As we watched, he landed his TARDIS in 1986, at the Snowcap Base on Earth’s South Pole. He faced the Cybermen for the first time. And after an exhaustive battle of wits to save the planet, he lay down, fell asleep, and changed.
Right before our eyes, the man we’d known as the Doctor for the past 3 years, became someone else. The oft grumpy crotchety white haired Grandfather we had grown to love ‘renewed’ himself, and woke up more as a slightly bedraggled fun loving Uncle.
We all know now why the BBC took this course of action as William Hartnell had become too ill to carry on, but the concept of renewal, or regeneration as it would later become, was a stroke of genius that allowed the show to continue long past its perceived lifespan.
As the first regenerated Doctor, much like his companions of the time in the show Ben and Polly, none of us knew what to expect from this new version of our favourite character.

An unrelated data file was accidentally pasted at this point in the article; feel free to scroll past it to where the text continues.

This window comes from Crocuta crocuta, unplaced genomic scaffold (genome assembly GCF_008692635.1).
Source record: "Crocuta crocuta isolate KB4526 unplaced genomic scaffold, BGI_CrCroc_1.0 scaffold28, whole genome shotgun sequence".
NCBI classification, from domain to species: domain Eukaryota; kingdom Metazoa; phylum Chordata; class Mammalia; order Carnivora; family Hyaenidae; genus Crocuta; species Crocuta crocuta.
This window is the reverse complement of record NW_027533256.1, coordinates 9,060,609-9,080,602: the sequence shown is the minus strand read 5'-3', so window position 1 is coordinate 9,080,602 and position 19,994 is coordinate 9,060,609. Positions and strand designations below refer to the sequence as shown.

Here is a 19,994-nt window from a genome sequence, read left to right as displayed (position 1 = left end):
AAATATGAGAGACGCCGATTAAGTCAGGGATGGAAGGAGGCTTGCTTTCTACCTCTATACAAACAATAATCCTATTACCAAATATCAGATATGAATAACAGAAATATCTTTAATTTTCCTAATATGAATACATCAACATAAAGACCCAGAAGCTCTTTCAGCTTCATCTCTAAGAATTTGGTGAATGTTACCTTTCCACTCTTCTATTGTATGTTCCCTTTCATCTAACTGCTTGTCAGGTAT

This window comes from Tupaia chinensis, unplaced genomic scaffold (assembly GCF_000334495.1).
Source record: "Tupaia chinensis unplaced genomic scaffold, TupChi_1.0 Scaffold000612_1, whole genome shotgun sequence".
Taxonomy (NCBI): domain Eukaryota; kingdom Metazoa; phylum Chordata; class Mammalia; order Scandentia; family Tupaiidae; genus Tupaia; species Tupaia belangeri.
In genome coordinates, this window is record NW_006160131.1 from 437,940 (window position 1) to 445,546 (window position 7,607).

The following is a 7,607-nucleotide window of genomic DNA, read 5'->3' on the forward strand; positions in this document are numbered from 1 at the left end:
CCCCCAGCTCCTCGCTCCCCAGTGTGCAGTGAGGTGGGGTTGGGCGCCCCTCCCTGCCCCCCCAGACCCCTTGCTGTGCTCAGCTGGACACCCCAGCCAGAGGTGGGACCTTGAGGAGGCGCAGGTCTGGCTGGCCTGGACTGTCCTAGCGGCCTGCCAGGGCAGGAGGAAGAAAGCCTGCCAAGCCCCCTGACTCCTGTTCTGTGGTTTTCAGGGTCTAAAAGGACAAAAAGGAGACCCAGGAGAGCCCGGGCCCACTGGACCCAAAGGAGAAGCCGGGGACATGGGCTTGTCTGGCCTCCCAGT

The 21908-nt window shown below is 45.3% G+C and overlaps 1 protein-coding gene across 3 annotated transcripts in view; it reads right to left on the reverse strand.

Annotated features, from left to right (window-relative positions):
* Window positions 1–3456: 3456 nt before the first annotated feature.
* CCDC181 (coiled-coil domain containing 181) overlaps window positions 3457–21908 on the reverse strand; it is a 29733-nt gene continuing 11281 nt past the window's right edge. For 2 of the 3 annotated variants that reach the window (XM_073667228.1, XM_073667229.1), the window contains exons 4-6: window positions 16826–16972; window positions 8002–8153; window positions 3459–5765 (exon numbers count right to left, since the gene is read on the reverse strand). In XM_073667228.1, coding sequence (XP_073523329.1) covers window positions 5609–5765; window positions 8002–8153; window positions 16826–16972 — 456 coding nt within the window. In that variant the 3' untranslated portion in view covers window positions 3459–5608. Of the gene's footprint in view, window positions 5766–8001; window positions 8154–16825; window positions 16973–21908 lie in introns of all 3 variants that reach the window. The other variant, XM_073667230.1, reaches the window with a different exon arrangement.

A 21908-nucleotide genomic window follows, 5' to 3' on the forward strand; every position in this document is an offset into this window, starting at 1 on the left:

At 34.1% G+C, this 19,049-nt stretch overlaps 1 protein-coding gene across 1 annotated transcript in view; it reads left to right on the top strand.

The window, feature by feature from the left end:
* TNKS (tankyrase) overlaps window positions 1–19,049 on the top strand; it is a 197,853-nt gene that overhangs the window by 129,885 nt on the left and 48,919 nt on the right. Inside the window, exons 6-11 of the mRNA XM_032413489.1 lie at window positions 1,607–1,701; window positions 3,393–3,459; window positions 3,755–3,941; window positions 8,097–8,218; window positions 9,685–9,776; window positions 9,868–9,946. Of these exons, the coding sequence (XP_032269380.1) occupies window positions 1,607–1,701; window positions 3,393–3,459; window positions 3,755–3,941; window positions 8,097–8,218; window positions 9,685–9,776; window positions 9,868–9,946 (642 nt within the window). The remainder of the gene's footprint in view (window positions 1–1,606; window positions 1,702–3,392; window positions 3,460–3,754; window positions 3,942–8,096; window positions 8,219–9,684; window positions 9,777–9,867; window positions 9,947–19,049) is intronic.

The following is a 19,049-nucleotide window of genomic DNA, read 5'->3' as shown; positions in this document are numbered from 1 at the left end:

The character actor Patrick Troughton brought a renewed vigour to the role. Under Hartnell, the Doctor could be a rather serious soul (although he had his fun moments), but Troughton brought a lot more fun to the part. His one-liners, his reactions, his facial expressions. Whether he was with Ben and Polly, or his later companions, Jamie, Victoria or Zoe. Whether he was facing the Daleks, the Cybermen or the Ice Warriors. The Second Doctor became one of the most beloved regenerations. And that’s all thanks to Patrick Troughton.
The Second Doctor’s catch phrases:
- When I say run, run. …RUN!
- Oh, my giddy aunt!
- Oh my word!
- You’ve redecorated. I don’t like it.
- I would like a hat like that.
- That’s very civil of you.